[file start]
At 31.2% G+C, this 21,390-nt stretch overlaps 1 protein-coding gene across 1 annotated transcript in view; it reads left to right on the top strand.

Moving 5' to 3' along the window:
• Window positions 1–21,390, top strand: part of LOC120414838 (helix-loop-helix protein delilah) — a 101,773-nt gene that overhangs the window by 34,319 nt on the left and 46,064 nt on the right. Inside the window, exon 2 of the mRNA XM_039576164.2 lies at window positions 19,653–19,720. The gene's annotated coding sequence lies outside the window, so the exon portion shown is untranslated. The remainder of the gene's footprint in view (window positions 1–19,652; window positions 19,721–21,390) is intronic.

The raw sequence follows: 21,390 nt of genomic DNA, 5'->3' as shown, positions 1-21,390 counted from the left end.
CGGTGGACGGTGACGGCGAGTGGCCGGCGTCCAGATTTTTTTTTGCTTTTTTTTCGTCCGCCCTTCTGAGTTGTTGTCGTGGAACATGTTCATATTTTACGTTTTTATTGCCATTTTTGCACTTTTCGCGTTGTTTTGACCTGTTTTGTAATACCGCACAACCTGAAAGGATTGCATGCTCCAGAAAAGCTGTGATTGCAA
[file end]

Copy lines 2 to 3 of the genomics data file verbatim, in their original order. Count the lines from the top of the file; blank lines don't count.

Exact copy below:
Moving 5' to 3' along the window:
• Window positions 1–21,390, top strand: part of LOC120414838 (helix-loop-helix protein delilah) — a 101,773-nt gene that overhangs the window by 34,319 nt on the left and 46,064 nt on the right. Inside the window, exon 2 of the mRNA XM_039576164.2 lies at window positions 19,653–19,720. The gene's annotated coding sequence lies outside the window, so the exon portion shown is untranslated. The remainder of the gene's footprint in view (window positions 1–19,652; window positions 19,721–21,390) is intronic.